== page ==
Mesenchymal cell transfer for articular cartilage repair

Research output: Contribution to journalArticlepeer-review

28 Scopus citations


Mature articular cartilage has a poor reparative response to injury and its irreparable breakdown is the common feature of degenerative joint diseases. If articular cartilage lesions become symptomatic, the orthopaedic surgeon must decide on a treatment option. The treatment options include conversion of chondral lesions to osteochondral lesions, which facilitates migration of cells from the marrow space to effect repair. In recent years, a greater emphasis has been placed on tissue engineering strategies and thus several new treatment options have been introduced, including the use of cell transplantation. Several tissue sources and cell types can potentially be used for this type of therapy. These include autologous or allograft chondrocytes and mesenchymal progenitor cells from various tissues. These cells may be delivered to articular cartilage lesions by a variety of methods including direct cell injection to the lesion or seeding in a biodegradable scaffold prior to implantation. In this review, the potential of cell transplantation for articular cartilage repair and regeneration will be discussed. The authors will focus on the available technologies and the present limitations of cell-based therapies.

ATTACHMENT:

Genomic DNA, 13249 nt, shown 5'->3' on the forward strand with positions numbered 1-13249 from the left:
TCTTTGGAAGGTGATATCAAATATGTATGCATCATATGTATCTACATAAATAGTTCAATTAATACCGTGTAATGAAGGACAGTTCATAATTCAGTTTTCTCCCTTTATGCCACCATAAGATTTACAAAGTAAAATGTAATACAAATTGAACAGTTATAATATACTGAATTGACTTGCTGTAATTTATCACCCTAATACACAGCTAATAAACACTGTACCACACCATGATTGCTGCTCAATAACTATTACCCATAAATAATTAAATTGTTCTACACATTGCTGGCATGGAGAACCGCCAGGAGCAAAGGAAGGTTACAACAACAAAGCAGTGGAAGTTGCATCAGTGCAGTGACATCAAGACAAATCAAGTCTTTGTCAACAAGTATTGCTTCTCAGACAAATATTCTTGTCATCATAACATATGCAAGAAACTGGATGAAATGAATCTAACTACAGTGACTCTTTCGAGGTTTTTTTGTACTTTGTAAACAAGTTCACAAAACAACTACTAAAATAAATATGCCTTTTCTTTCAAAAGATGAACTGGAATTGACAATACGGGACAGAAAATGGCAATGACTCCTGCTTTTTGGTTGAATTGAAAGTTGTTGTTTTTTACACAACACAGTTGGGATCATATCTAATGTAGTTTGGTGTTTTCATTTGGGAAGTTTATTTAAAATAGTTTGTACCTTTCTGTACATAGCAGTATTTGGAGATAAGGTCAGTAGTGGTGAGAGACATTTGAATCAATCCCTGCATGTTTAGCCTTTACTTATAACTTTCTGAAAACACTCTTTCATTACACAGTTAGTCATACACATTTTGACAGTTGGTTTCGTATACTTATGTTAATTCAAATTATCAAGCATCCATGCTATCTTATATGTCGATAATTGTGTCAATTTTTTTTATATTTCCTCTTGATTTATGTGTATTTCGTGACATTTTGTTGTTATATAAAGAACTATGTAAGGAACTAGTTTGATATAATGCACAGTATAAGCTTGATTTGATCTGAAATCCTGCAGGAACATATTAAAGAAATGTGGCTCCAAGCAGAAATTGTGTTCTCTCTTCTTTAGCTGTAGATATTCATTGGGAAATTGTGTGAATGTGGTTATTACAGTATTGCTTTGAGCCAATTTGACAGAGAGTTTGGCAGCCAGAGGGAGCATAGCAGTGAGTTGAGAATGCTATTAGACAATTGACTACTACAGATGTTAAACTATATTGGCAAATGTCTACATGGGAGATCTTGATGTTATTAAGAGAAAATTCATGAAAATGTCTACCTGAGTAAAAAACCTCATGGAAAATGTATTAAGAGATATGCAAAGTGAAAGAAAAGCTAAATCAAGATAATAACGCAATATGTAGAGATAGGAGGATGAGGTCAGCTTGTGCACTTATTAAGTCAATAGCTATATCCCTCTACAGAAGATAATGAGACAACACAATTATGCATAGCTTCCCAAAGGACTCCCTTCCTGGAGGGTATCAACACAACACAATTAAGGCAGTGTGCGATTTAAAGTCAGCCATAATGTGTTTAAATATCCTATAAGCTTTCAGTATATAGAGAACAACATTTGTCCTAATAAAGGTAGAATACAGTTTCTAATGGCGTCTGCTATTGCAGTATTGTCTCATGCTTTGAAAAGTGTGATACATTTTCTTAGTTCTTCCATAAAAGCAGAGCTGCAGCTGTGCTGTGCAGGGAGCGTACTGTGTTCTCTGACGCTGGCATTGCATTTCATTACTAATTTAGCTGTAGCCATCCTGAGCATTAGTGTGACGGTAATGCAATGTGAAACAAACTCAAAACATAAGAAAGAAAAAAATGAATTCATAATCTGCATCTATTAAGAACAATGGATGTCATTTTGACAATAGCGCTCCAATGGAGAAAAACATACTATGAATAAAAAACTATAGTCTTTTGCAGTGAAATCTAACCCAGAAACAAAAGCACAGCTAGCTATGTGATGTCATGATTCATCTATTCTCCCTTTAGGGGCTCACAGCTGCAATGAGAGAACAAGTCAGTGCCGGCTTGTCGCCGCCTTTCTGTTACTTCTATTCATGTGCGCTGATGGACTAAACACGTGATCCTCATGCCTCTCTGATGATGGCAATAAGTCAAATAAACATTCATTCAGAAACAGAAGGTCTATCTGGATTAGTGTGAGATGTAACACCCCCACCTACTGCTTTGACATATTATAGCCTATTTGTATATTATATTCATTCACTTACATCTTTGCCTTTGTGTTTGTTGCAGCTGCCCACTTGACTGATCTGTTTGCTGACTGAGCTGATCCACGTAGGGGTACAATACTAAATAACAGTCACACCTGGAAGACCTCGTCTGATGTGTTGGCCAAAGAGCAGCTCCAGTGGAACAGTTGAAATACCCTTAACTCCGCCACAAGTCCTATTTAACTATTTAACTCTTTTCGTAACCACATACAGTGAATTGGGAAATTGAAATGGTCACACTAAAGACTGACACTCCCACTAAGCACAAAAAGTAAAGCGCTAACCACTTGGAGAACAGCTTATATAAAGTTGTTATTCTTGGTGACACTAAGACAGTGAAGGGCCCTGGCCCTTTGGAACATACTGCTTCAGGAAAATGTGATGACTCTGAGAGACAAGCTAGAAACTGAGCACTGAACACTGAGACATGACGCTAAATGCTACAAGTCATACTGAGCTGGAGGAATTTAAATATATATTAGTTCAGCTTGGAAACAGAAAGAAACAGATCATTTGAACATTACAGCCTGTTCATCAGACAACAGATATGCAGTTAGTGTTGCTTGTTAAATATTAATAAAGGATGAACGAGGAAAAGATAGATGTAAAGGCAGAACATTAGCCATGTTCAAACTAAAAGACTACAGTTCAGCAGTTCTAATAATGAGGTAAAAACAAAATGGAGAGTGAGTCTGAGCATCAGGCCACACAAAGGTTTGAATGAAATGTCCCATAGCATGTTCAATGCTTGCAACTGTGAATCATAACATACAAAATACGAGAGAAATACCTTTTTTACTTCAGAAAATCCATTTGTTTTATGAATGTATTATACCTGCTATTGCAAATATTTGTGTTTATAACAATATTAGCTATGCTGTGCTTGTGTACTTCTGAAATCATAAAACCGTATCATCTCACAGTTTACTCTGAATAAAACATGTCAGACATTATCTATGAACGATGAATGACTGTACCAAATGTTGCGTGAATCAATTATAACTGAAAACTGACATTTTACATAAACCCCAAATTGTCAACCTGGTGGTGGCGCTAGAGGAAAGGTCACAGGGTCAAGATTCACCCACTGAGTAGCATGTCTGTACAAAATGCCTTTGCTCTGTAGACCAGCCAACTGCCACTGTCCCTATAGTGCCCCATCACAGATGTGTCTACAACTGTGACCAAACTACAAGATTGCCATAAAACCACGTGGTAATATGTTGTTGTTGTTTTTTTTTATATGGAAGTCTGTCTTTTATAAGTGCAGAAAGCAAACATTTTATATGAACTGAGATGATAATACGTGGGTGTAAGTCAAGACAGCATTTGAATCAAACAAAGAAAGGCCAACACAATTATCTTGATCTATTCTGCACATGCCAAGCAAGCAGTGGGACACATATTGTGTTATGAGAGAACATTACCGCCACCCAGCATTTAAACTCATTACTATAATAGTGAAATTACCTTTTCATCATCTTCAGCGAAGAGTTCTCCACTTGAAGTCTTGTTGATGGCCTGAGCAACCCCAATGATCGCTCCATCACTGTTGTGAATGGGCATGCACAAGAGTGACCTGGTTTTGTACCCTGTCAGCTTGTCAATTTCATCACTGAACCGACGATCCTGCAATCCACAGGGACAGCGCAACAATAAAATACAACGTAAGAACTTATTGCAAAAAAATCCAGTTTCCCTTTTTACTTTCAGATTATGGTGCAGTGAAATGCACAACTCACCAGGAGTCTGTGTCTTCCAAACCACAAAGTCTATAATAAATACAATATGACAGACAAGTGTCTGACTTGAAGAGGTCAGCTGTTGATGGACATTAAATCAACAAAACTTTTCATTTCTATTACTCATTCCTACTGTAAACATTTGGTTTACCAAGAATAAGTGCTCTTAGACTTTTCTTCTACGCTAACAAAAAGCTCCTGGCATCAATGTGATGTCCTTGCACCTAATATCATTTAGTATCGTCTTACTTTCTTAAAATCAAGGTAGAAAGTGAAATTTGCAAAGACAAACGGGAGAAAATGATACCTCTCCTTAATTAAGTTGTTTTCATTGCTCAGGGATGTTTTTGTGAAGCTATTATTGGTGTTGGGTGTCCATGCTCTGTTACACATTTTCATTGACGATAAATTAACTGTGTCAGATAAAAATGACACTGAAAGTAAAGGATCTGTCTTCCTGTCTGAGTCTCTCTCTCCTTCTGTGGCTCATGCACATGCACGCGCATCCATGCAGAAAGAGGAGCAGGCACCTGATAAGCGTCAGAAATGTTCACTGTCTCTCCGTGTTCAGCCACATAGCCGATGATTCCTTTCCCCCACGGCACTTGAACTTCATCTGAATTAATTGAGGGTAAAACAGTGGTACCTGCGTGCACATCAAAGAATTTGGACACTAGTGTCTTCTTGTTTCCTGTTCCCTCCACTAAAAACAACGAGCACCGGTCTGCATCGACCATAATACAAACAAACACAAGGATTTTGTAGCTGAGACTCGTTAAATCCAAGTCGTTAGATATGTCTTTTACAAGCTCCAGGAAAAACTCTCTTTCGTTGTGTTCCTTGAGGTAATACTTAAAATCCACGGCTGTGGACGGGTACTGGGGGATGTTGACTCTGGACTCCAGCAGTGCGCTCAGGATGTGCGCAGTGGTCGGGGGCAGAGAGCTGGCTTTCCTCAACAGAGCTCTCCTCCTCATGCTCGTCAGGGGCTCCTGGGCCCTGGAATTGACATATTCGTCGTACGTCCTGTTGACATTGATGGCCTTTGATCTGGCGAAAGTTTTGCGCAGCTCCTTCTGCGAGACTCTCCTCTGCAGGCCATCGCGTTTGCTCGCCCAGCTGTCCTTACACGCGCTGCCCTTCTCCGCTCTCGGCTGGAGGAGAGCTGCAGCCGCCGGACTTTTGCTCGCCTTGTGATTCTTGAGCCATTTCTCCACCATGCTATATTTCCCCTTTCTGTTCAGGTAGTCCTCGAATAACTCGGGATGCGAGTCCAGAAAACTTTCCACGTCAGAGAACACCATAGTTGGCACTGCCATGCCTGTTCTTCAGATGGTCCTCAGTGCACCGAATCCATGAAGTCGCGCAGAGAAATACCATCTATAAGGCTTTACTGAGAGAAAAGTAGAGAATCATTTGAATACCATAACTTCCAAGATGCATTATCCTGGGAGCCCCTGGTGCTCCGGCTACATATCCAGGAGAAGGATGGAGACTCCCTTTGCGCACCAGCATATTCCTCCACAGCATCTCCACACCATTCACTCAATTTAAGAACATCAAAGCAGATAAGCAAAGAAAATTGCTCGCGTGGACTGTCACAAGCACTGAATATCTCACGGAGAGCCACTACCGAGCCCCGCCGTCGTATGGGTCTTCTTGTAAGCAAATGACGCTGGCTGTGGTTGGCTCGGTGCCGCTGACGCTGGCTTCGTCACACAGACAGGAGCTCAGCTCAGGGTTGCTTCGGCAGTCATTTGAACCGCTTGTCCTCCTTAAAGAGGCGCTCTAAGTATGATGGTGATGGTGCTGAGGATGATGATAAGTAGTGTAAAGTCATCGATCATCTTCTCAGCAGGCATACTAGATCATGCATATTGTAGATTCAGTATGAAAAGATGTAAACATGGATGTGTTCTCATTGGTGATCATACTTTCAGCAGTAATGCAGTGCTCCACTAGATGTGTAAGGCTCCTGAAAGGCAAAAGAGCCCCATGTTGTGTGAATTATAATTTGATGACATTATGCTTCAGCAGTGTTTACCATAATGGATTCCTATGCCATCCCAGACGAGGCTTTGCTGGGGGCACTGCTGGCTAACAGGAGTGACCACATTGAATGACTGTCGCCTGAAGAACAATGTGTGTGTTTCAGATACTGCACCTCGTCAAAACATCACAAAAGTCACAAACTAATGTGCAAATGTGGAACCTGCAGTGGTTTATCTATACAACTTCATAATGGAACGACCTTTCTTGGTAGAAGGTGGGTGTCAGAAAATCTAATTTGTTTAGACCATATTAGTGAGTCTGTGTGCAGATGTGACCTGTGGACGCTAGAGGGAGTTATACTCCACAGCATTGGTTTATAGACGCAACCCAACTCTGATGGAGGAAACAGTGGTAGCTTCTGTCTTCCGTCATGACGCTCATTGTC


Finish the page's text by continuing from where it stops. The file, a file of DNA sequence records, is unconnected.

Original languageEnglish (US)
Pages (from-to)915-921
Number of pages7
JournalExpert Opinion on Biological Therapy
Issue number6
StatePublished - Nov 1 2001


  • articular cartilage
  • chondrocyte
  • mesenchymal progenitor cell repair
  • stem cell

ASJC Scopus subject areas

  • Pharmacology
  • Drug Discovery
  • Clinical Biochemistry


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